With the “undercut” having firmly resolved itself to the upside, odds are good that SKF should move significantly higher in the near-term. A realistic upside price target is resistance of the July 29 “swing high,” just above the $144 area. However, rather than focusing on a specific price target, we will closely monitor price action along the way, and trail a protective stop in order to maximize gains while protecting our profit. SKF is already showing a gain of 4% (about 5 points) since our buy entry on yesterday’s open, but this ETF is rather volatile in both directions. To compensate for the higher than average volatility of SKF, we simply reduced our position size so that our capital risk is the same as with any other ETF we buy.

Financial stocks were certainly the biggest drag on the broad market yesterday, and may continue to be so in the near-term. The healthcare ETFs, however, continued to show solid relative strength. The iShares Healthcare Sector Index (IYH), which we have been long since August 5, pulled back just 0.5%, and is holding near the top of its recent high. The iShares Medical Devices (IHI), another current market-leading ETF, also eased just 0.5%. The S&P Healthcare SPDR (XLV) pulled back just 0.2%, while the Biotech HOLDR (BBH) showed even more bullish divergence, eking out a small gain of 0.4%. When an ETF continually shows relative strength by losing a lower percentage than the main stock market indexes on broad-based days of losses, the ETF is also likely to outperform the gains of the broad market on the “up” days. This is the whole focal point of my “top-down” strategy of ETF trading, which is detailed in my new book, Trading ETFs: Gaining An Edge With Technical Analysis.

Yesterday’s broad pullback caused both the S&P 500 and Dow Jones Industrial Average to move back below their 50-day moving averages, after trading above them for just one day. As we alluded to in yesterday’s commentary, this was not surprising because the major indices are still in a primary bear market. This does not necessarily mean the counter-trend bounce off the July lows is already finished, but stocks may require a bit of price consolidation at current levels before moving much higher. Nevertheless, stay alert and don’t rule out the possibility that the main stock market indexes could drop back down to test last month’s lows, and do so without much notice. Since we’re basically neutral on the current state of the stock market, we feel that a balanced portfolio with a mix of long and short ETFs is the way to go right now. For long positions, the healthcare sector (first) and non-discretionary consumer goods (to a lesser degree) have the most bullish chart patterns. On the short side (or inversely correlated ETF side), we’re not yet seeing many ideal setups, but financials are probably the best bet.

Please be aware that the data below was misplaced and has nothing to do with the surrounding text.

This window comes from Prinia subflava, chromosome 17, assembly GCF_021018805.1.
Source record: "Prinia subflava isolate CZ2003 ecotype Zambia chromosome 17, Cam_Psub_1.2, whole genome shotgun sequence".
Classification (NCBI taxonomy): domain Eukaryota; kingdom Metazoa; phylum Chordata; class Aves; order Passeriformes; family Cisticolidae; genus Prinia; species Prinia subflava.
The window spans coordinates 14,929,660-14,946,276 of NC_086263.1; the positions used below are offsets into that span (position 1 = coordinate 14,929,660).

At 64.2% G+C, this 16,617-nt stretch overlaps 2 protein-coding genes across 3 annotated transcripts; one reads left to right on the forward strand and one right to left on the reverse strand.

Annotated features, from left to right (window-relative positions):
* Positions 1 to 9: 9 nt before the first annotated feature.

Today’s Watchlist:

There are no new setups in the pre-market. We’re playing it conservatively with regard to new positions right now, so we’re okay with having only two open positions at present. As always, we will promptly send an Intraday Trade Alert if/when we enter anything new.

Daily Performance Report:

Below is an overview of all open positions, as well as a performance report on all positions that were closed only since the previous day’s newsletter. Net P/L figures are based on the $50,000 Wagner Daily model account size. Changes to open positions since the previous report are listed in red text below. Please review the Wagner Daily Subscriber Guide for important, automatic rules on trigger and stop prices.

    Open positions (coming into today):

      SKF long (75 shares from August 12) – bought 114.82, stop 105.32, target 144.00, unrealized points = + 4.93, unrealized P/L = + $370

      IYH long (250 shares from August 5) – bought 66.67, stop 64.19, target 71.12, unrealized points = + 1.07, unrealized P/L = + $268

    Closed positions (since last report):

      IYT long (150 shares from August 8) – bought 93.73, sold 90.90, points = (2.83), net P/L = ($428)

    Current equity exposure ($100,000 max. buying power):



    • Per Intraday Trade Alert, we made a judgment call to sell IYT ahead of its original stop. Last Friday’s breakout immediately failed to hold, and IYT began showing way too much relative weakness to the broad market. Rather than take a full loss, it made sense to cut IYT on the first bounce yesterday morning. Cut the losers quickly.
    • As per the pre-market plan, we bought SKF when it traded above our trigger price, five minutes after the open.

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Edited by Deron Wagner,
MTG Founder and
Head Trader